“You already have a good window of seven hours sleep,” Charest says. “It is not perfect or ideal for someone who seems so active, however it is not a catastrophe.” Blue-blocking glasses during your evening alongside bright light as soon as you get up could be a strategy to help with circadian realignment, he says. And Morin has this advice: “You might also try light therapy in the morning to advance your usual sleep schedule. Try to gradually arise and go to bed a bit earlier every day until the desired sleep schedule is achieved.”

My sleep is interrupted by having to pee at night. I find getting up leaves me feeling sluggish in the morning. When do you recommend drinking liquids and how much is a good amount?

“Hyperactive bladder is definitely a challenge as we get older,” says Charest, adding that one or two wake ups a night is “absolutely normal and should be expected,” provided you can get back to sleep in a decent amount of time. He suggests drinking steadily throughout the day but stopping an hour to two before bed.

What is sleep apnea and what causes it?

Sleep apnea is a breathing disorder occurring during sleep, explains Morin. There are different types but the most common (obstructive sleep apnea) is caused by an obstruction of the upper airway. The main symptoms are loud snoring, repeated pauses in breathing during sleep, restless sleep and excessive daytime sleepiness. “Oftentimes, a person is totally unaware of this sleep disorder until a bed partner reports having witnessed the breathing pauses and being bothered by the loud snoring,” says Morin. The condition requires medical attention and usually a continuous positive airway pressure (CPAP) device “is very effective,” he says. You need to book an overnight sleep study to confirm a diagnosis.

A CPAP machine uses a hose connected to a mask or nosepiece to deliver a constant and steady air pressure to help you breathe while you sleep.

It seems all my friends have Fitbits and are keeping track of their REM sleep. Is there any way to know if people are sleeping better or worse because they’re fixated on the details (of REM sleep)?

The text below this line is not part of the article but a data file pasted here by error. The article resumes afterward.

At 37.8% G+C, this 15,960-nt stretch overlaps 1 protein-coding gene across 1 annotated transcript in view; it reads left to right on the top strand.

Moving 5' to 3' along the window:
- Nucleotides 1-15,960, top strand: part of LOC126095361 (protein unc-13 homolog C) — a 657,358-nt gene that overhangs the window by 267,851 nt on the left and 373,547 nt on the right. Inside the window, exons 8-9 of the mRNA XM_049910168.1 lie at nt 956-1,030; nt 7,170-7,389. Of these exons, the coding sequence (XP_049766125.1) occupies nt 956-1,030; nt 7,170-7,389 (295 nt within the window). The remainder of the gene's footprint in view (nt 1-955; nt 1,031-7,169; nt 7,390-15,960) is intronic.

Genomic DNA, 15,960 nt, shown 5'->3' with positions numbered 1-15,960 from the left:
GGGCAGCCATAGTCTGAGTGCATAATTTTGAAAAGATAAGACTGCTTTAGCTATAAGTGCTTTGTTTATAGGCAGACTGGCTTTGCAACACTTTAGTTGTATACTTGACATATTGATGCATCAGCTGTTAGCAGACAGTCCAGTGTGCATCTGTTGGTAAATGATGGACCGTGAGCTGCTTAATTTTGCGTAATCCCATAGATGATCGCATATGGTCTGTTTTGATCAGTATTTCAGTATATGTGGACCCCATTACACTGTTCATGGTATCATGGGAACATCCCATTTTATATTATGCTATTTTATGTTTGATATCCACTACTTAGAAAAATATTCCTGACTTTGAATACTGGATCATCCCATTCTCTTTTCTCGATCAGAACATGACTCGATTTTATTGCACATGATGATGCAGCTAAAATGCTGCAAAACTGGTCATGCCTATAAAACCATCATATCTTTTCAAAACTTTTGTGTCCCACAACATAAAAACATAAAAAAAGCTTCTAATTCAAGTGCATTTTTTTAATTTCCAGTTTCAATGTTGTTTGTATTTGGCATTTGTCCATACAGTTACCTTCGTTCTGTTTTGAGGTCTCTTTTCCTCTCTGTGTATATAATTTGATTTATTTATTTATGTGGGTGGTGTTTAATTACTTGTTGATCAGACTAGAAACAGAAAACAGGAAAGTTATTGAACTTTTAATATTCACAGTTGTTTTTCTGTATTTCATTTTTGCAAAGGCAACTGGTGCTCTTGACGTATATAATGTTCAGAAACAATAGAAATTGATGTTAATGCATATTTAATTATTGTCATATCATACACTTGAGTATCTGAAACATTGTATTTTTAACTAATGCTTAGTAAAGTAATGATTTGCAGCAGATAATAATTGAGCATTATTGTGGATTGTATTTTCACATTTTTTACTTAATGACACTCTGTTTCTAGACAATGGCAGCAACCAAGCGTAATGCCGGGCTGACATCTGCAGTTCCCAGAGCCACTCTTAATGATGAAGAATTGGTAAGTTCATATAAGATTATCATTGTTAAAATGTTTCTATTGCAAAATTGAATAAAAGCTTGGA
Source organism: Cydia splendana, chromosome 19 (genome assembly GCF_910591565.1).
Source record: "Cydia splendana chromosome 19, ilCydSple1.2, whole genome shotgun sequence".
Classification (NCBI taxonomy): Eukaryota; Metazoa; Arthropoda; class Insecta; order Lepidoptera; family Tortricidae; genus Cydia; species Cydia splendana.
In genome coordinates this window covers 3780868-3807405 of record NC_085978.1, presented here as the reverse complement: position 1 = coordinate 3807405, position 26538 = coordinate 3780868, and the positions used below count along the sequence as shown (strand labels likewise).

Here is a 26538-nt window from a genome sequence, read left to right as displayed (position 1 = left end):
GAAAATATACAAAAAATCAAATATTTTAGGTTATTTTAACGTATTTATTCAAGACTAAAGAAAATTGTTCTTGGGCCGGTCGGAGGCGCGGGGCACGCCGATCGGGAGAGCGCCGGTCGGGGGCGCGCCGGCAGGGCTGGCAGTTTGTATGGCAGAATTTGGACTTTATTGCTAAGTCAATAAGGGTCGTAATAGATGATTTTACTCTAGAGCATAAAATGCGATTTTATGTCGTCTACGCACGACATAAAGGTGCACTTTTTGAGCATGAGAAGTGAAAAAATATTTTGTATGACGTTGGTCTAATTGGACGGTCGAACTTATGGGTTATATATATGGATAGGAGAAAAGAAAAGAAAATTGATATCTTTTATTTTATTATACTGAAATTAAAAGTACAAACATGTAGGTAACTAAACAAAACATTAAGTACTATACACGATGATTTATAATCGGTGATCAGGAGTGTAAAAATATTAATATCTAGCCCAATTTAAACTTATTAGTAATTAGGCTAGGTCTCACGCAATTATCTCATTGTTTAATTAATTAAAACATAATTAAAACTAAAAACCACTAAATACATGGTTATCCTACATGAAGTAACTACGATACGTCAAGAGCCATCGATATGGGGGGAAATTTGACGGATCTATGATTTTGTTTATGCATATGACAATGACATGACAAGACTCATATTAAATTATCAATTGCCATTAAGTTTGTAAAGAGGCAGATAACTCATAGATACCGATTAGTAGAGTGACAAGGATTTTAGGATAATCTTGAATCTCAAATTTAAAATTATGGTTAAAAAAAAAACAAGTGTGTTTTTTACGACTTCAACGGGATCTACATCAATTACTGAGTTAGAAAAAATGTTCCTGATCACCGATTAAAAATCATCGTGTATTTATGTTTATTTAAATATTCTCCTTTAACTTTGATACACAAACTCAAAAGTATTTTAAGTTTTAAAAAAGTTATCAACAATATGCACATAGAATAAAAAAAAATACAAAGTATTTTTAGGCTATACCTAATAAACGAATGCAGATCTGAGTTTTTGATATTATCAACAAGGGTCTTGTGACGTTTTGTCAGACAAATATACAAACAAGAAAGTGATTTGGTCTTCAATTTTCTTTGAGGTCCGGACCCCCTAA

“REM sleep is the type of sleep during which we dream,” Morin says. “Everyone has REM sleep, even though not everyone can remember their dreams upon awakening.” All sleep stages, including deep and REM sleep, are important to feeling rested in the morning, he says, adding that there are currently no wearable devices on the market that can monitor sleep stages. “Most wearables can provide very approximate estimates of time awake and time asleep but they cannot reliably monitor deep or REM sleep,” he says. Only a polysomnographic recording, which monitors brainwaves, can do that, according to Morin.

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I keep reading about sleep paralysis. What is it? Is it common? Is it dangerous?

Sleep paralysis can be an isolated symptom or occur in the context of another sleep disorder such as narcolepsy, Morin explains. “It usually takes place upon falling asleep or more commonly upon awakening and, as the name implies, there is a temporary paralysis while the person is fully awake and aware of his or her surroundings. This can be a scary experience but not a dangerous one, unless it is accompanied by other symptoms of narcolepsy.”

Why is it more difficult to get a good night’s sleep as we age?

“We do not run as fast and are not as flexible at 70 as we were at 25, so sleep also becomes more fragile as we grow older,” says Morin. Our brain is more susceptible to the effects of noise, discomfort, stimulants and many other factors that contribute to a good night’s sleep. With aging, our deep sleep is gradually replaced by a lighter and less refreshing sleep, due in part, to a reduced number of neurons responsible for sleep maintenance throughout the night, he says.